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Verification in Journalism

Journalism is the art form in which verification matters most. It is simultaneously creative and informative, but accurate. Truth and correctness are valued by its readers, but journalists struggle to be “objective” in a world where opinions more common than truths. Objectivity, in its origin, was supposed to refer to the way a journalist figured out information scientifically. It was about method rather than worrying about one’s own personal opinions or biases. It’s impossible to write an article and not insert at least a little of your own personal viewpoints. Verification comes in handy when trying to remain consistent with the writer’s own journalist method. A common problem with a lot of journalists is picking sources because they match the writer’s own opinion. This is a form of bias. Reporters are self-serving their own viewpoints if they go out of the way to choose sources that back up their own viewpoints. Readers want to see a variety of news sources cited in an article, or a variety of different people interviewed. This is where the journalist’s method becomes significant. Is the writer going to take an opportunity to make their opinion look like fact or are they going to stick to a truthful method of information extraction? Good journalists do not have to be explicitly concerned with inserting their opinion into the style of writing; they should be concerned with the way they get information in the first place.

The importance of verification can be noticed in any basic news story. Browsing multiple news sites is necessary because of the varying methods that journalists use. Some news sites, like FOX News, are notorious for committing the journalistic evil of only including sources that help their argument or support the “facts” they may be reporting. Pulling up FOX News’ website reveals a large cover story on Vice Presidential Nominee Paul Ryan attacking Obama’s foreign policy plan and stating that it is “unraveling”. Is this the most significant news story today? That issue itself is debatable, but does the content pass basic verification standards? What sources to they use to insure their credibility? Their logo boats “fair and balanced” but what news source can claim this entirely? In the headline, they quote someone as saying that Romney’s foreign policy plan is “strength” while Obama’s is “unraveling”. In fact, the first source they mention is a televised episode of Fox News Sunday. They are supporting their news article with information from a televised news program of the same vein. This is not exactly objectivity in terms of method. They are biased in their source extraction. The reader is supposed to take in the story as fact, but the issue itself is one of opinion; foreign policy is a heavily debated issue in the United States, especially after the attacks in Libya.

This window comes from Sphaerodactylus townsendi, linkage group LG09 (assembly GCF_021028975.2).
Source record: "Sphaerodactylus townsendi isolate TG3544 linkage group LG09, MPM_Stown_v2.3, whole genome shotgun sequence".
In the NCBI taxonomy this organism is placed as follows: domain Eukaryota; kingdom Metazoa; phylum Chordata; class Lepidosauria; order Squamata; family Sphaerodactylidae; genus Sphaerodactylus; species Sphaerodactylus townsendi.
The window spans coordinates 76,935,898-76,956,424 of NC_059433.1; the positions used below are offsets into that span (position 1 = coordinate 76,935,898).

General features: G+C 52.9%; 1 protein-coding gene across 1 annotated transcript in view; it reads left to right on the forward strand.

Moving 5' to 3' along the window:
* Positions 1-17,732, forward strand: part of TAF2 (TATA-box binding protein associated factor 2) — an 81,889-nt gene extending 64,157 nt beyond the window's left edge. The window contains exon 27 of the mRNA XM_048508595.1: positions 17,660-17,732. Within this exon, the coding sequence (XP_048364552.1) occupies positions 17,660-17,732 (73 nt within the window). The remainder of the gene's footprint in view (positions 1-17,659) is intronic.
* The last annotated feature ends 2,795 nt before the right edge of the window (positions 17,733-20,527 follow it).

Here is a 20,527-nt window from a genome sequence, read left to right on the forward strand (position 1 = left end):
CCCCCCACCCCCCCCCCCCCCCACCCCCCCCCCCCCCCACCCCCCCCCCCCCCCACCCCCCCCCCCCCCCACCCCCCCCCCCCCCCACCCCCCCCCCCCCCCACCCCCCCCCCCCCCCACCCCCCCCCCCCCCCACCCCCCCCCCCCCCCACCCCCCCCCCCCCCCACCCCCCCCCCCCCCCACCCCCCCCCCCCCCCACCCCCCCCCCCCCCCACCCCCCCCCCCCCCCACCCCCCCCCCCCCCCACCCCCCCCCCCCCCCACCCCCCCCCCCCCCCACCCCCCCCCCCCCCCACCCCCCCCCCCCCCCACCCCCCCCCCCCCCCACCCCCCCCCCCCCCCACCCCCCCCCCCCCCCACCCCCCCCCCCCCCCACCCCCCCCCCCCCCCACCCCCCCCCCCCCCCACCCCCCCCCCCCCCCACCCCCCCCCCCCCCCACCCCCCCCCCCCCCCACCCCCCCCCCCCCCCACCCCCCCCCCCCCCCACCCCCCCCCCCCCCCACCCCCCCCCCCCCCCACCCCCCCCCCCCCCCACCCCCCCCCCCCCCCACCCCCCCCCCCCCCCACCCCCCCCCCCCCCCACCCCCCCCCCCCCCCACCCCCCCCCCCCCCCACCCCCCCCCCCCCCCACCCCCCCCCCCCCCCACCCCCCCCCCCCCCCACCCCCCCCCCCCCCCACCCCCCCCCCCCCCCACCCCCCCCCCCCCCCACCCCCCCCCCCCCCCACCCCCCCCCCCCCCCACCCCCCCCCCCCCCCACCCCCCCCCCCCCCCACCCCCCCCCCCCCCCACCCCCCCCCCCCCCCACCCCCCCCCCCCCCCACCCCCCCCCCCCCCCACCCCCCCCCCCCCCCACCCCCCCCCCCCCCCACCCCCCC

Glancing over Fox News’ website is an easy lesson in verification and a reminder to the public audience that is it so very important to get news from a variety of sources. Even if the journalist’s method of extracting news is unreliable, don’t make yours that way.

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